Mattias Härenstam

Untitled (28th February 1986)

Installation with video, 2011.
With chairs along the walls, a coat hanger, artificial plants etc. the room resembles a waiting room at a doctors, dentists or at some government office. On one of the grey walls a video is projected (20 min 36 sec, Full-HD, PAL, BW, Stereo). It is a text piece with sound based on recordings made on the night of the murder of the then Prime Minister Olof Palme at the Stockholm Emergency Communications Centre. We hear the actual communication between switchboard operators, ambulance - and hospital staff, the police and journalists calling in.
View excerpts from the video.
Untitled (28th February 1986) was the first piece for the solo exhibition 28th February 1986 at Akershus Art Centre, Lillestrøm, Norway in February-March 2011. The closed door led into the rest of the show, first Closed Circuit (In the middle of Sweden). A second version of the installation was shown at a solo show at Galleri 54 in  Göteborg / Gothenburg, Sweden March - April 2012. It was also featured in the magazine mums#3 and the video part of it was shown at the release party at Studio Studio in Stockholm, August 2012. Yet another version was shown at a solo show at Luleå Konsthall March - April 2013.

The first room we enter at the exhibition mimics the aesthetics we all know from waiting rooms at the dentist or other offices where we have to wait for our turn. Mattias Härenstam has also built a new wall and door between this room and the rest of exhibition. Everyone knows of course that no secretary will come out and call us in for our dentist appointment - this is an art exhibition after all- but Härenstam's detailed reproduction is so exact, so similar to the generic form we know from our habit-based lives, that it holds a certain power over the spectator. Rikke Kommisar, manager at Akershus Art Centre, confirms this assumption and tells me that many visitors are actually reluctant to open this door to the rest of the exhibition.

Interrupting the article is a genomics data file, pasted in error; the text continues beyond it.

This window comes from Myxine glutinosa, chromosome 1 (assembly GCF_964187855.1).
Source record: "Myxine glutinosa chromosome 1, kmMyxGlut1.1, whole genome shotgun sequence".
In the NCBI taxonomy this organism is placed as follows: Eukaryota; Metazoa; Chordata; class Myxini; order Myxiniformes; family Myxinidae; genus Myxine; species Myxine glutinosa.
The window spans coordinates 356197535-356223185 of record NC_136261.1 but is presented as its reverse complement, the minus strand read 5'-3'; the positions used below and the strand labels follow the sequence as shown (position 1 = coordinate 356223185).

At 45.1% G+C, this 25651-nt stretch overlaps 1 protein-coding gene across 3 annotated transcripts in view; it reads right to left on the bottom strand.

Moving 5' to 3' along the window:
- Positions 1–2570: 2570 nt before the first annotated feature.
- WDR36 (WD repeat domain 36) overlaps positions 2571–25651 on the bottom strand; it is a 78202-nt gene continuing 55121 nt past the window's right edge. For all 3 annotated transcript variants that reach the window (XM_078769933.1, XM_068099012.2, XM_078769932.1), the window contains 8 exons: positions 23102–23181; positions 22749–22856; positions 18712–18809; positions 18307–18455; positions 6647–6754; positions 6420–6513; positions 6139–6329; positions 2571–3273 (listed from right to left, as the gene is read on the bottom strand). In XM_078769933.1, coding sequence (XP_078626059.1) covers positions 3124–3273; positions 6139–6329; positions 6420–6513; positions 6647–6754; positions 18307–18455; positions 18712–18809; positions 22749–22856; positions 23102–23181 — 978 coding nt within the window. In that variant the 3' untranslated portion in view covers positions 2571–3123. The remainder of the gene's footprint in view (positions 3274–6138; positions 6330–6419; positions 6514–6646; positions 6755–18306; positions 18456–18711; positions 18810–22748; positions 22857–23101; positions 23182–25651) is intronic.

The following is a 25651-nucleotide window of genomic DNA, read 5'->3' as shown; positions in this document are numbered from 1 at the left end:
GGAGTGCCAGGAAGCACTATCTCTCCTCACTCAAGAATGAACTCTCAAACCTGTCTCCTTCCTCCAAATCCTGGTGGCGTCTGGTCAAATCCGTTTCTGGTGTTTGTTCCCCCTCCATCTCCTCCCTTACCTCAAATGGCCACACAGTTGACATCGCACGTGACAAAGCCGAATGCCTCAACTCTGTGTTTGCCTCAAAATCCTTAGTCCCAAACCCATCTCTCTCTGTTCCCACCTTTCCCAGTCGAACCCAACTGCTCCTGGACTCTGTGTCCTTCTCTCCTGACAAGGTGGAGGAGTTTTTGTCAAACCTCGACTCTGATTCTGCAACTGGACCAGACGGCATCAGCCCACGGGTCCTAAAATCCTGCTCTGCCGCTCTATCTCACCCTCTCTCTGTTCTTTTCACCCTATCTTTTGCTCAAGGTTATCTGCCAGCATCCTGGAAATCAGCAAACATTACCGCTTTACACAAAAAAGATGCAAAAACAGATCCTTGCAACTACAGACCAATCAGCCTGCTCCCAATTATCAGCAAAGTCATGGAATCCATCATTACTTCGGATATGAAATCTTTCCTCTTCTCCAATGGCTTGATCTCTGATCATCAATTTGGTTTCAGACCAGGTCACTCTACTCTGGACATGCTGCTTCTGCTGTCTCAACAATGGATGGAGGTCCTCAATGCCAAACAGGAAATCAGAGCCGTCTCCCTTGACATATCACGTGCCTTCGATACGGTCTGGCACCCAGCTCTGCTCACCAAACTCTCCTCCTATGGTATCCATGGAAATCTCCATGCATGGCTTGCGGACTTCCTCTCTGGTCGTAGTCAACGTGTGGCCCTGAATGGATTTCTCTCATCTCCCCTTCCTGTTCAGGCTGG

In the "waiting room" we are acquainted with conversations between the emergency personnel during night when Olof Palme was murdered - they can both be heard (as documentary sound recording) and read as a projection on the wall. This is an event that, in many ways, punctured the Social Democratic innocence: the murder is a trauma in Swedish modern history, a wound that has not healed. The refusal to open the door and Palme-murder has, one might say, partially grown into the (Swedish) common subconscious and become a part of how we, spontaneously, relate to our surroundings.

Excerpt from a review by Kjetil Røed, published in Norwegian online art criticism forum Kunstkritikk 04.03.2011. The full text can read here or as pdf-download at the bottom of this page (in Norwegian only).